Updated: Feb 5, 2019
Compound interest. I think I've heard of it. Somewhere in the obscure, darker recesses of my brain I have a faint memory of a teacher talking about it. Maybe in an Econ class? Or an accounting class, maybe? Or a banking class? Or maybe it was my dad trying to explain it to me,I don't know. I was probably uninterested to learn about it back then, before I cared about my financial future, but now I've learned that it's one of the most important tools in my arsenal for successful long-term investing.
What is compound interest? How does it work? And how can I utilize it for my portfolio to help me create passive income for the future? To put it simply (and technically),Compound interest is the interest an investor earns on his or her original investment plus all the interest earned on the interest that has accumulated overtime (Phew! That's a mouthful). Or in other words Compound Interest is earning Interest on interest (Don't think I've ever written the word interest so many times in one sentence)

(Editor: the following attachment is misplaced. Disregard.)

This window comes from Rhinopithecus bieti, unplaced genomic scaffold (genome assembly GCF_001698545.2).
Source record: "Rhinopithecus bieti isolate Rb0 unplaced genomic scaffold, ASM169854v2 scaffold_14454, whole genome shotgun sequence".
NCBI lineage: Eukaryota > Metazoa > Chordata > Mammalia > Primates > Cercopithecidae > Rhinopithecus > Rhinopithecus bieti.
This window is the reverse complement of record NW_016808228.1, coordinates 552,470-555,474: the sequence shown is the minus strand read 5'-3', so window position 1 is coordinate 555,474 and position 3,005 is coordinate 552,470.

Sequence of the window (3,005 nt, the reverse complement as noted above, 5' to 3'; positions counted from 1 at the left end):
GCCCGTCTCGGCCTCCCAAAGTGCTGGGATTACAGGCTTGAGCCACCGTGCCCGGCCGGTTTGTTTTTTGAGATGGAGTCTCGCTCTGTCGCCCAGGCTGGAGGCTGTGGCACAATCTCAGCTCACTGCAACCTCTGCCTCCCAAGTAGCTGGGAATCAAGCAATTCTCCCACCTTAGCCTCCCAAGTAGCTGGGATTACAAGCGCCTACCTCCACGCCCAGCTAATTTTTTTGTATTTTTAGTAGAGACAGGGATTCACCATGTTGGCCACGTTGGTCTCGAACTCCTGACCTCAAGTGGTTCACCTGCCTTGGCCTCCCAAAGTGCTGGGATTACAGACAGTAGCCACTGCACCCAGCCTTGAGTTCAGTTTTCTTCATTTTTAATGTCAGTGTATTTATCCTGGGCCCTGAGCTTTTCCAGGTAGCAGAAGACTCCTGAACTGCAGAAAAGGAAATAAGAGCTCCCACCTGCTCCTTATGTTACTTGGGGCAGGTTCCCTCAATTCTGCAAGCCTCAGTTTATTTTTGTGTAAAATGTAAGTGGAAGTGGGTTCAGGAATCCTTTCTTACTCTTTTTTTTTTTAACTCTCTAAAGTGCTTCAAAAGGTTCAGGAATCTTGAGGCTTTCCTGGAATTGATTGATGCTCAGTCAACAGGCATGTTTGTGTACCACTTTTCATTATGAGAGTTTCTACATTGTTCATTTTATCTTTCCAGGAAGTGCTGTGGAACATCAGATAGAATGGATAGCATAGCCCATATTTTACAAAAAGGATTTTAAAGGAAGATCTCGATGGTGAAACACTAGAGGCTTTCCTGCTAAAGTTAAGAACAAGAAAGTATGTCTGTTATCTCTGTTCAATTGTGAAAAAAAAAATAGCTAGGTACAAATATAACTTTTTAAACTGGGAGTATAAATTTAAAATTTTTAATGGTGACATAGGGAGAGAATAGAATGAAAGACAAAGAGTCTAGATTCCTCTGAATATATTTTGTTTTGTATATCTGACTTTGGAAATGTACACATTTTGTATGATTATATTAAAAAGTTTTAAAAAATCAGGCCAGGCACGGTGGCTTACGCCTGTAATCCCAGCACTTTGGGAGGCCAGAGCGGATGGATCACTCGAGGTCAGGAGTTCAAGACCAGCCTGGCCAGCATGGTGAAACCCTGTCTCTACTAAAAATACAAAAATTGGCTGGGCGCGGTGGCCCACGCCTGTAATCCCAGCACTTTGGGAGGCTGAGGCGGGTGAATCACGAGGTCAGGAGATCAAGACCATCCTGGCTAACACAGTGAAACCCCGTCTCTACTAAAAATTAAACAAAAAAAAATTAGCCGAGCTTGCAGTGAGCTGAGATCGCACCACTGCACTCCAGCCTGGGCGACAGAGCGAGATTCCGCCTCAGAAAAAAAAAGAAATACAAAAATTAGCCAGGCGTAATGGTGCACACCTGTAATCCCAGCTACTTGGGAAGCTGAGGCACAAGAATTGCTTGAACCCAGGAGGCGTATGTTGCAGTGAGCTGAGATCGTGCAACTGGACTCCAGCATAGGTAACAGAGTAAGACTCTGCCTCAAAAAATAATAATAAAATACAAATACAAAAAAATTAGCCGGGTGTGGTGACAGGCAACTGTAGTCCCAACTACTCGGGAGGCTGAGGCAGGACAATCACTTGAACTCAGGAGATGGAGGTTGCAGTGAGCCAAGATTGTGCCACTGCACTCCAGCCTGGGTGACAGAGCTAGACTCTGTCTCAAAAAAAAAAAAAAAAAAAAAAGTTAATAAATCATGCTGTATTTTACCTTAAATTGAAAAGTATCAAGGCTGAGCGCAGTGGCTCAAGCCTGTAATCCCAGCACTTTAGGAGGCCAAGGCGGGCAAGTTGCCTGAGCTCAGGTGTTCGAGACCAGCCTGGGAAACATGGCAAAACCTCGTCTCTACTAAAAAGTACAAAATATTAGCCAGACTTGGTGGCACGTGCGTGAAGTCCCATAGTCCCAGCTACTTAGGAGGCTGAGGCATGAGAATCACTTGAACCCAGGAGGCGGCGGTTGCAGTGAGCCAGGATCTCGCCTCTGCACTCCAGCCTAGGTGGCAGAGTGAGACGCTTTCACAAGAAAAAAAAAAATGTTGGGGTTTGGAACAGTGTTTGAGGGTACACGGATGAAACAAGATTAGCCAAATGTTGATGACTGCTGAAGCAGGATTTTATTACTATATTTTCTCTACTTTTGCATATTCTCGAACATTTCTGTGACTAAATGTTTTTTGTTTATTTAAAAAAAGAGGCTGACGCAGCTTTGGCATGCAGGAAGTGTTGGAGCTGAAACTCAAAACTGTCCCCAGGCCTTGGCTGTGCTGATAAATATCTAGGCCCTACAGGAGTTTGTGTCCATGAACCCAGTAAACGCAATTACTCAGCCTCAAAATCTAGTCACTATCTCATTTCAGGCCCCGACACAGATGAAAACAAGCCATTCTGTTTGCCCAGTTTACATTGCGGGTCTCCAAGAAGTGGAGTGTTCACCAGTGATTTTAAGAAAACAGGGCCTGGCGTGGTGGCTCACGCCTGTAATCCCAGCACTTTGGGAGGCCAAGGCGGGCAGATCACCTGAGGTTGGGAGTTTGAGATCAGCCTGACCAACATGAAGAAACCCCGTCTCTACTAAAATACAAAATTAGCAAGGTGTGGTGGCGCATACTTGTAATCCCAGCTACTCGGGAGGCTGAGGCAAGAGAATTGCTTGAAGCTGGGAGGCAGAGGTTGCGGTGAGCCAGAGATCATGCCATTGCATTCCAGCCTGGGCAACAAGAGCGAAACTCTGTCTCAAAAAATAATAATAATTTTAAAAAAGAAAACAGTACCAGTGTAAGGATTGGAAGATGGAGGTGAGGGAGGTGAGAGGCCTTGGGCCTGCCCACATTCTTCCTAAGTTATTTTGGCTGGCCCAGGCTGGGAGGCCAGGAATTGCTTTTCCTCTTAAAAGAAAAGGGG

Don't worry if you're still confused. An example always helps:
Jim puts his money into a savings account (because he's a financially responsible young man) that earns him, let's say 10% annually (savings accounts these days give you much less than that. Maybe 1-2% if you're lucky, but for the sake of the example we'll use 10%. Work with me here). He decides to put in $1000. At the end of one year, earning 10% interest, he makes
an additional $100 bringing his total to $1100.
Now the second year he earns another 10%, but instead of earning it off of the original amount or principle ($1000) he now earns it off the $1100 that's currently in his savings account. So, at the end of Year 2 he earns $110 (.10 X 1100) bringing his total to $1210. And like this, Jim continues to earn money as the years go by.
As you may have already guessed, the longer Jim keeps his money in his savings account and doesn't touch it, the more money he'll make in compound interest. You can see how much money Jim will earn in compound interest over a 10 year span:
In ten years time he'll have earned about $1300 dollars in interest ($2357.95-$1000=$1357.95). Now, this may not seem like a whole lot of money in 10 years time (cause its not), but remember Compound Interest is only one component of our methodology for investing our money. We also have to talk about Dollar-Cost-Averaging, which I will explain in the next blog post. Combining Dollar-Cost-Averaging and Compound Interest is when things get really exciting and you can make some serious money for your nest egg.
Feel free to check out this 2 min video from Investopedia explaining Compound Interest if you're still confused or just need more visual aids: